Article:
September/October 2008

A History of Last Night's Dream: Discovering the Hidden Path to the Soul
Rodger Kamenetz
HarperOne. 256 pp. ISBN: 978-0-06-057583-0

Throughout history, humans have tried to make sense of the baffling, nonlinear fleetingness of dreams. For shamans, mystics, and sages, dreams have provided a pathway to transcendent power—call it God (or myriad gods). In the Holy Bible, dreams were often seen as prophetic. Abraham's grandson Jacob dreamed of a ladder into the heavens where angels journeyed up and down, as if on some celestial highway. Later, Jacob's son Joseph dreamt dreams that were the envy of his brothers, who sold him into slavery in Egypt. There, Joseph used his gift for dream interpretation to gain the Pharaoh's favor. If you really understood dreams, Joseph's accomplishments seemed to demonstrate, you could parlay your skills into real power right here on earth.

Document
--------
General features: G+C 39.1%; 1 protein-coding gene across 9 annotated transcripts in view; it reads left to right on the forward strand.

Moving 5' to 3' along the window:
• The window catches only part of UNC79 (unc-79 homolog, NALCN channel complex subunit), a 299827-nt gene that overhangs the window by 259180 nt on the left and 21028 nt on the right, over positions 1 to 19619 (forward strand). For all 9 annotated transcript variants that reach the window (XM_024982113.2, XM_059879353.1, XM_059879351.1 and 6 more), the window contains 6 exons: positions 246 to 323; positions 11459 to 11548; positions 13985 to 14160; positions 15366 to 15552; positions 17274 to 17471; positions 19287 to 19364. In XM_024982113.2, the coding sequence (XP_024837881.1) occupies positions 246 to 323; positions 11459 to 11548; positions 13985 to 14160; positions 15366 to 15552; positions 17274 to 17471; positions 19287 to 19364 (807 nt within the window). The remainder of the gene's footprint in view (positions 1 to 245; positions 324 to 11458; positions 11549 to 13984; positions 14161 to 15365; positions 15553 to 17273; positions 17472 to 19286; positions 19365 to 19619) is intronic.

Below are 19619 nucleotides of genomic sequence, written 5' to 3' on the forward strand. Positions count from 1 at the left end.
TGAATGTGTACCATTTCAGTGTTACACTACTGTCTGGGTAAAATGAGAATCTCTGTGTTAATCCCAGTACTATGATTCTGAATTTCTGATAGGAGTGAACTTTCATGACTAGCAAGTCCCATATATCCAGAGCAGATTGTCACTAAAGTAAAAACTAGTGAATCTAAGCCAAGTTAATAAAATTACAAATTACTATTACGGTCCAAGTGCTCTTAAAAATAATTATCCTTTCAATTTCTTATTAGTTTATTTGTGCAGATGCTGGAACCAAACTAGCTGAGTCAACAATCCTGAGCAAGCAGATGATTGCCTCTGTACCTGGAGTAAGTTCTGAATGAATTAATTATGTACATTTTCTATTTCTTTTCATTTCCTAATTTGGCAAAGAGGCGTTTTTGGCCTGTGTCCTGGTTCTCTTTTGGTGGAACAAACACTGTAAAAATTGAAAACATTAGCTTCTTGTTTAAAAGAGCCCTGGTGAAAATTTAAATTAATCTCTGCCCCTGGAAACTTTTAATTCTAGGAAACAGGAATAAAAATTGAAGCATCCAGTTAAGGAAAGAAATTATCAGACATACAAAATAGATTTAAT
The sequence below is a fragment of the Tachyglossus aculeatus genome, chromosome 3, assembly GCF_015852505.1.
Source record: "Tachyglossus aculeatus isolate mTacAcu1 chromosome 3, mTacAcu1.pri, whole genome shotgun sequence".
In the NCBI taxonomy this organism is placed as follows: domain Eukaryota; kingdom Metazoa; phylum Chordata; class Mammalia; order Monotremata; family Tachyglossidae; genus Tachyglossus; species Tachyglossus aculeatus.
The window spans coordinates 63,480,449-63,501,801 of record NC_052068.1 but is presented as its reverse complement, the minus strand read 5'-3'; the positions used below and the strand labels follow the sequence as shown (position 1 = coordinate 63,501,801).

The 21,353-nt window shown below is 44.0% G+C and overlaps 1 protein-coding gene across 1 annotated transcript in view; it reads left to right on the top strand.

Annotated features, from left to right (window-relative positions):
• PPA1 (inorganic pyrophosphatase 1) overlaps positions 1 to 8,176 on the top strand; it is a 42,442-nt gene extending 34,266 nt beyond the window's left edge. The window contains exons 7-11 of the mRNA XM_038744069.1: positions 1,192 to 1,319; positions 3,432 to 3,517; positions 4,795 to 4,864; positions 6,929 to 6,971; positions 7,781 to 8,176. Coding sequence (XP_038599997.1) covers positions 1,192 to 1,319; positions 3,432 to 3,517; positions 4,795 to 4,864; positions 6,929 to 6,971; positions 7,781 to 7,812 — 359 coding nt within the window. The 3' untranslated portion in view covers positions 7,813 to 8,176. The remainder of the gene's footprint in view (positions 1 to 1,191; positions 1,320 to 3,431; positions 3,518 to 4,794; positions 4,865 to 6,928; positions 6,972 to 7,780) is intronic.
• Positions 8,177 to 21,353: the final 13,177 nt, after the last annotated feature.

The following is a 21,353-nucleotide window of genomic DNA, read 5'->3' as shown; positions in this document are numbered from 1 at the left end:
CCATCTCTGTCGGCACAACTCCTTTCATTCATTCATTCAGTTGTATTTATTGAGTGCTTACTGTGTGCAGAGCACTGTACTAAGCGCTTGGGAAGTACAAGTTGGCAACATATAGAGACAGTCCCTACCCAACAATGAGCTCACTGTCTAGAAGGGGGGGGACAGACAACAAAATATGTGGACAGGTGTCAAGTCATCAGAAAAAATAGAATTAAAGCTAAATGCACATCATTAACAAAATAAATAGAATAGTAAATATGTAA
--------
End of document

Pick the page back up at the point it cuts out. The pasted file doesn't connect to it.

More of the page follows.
Even though Sigmund Freud dismissed religion as an infantile fantasy, he appropriated the oracular nature of dreaming into his new "science" of psychoanalysis. For him, dreams were psychic puzzles, but instead of containing signs from some transcendent realm, they offered a royal road to the deepest riches of hidden and repressed conflicts. When Freud's disciple Carl Jung picked up the gauntlet of dream interpretation, he harked back to the older, oracular tradition. Jung's whole schema of archetypes and his idea of the "collective unconscious" gave dreams a…

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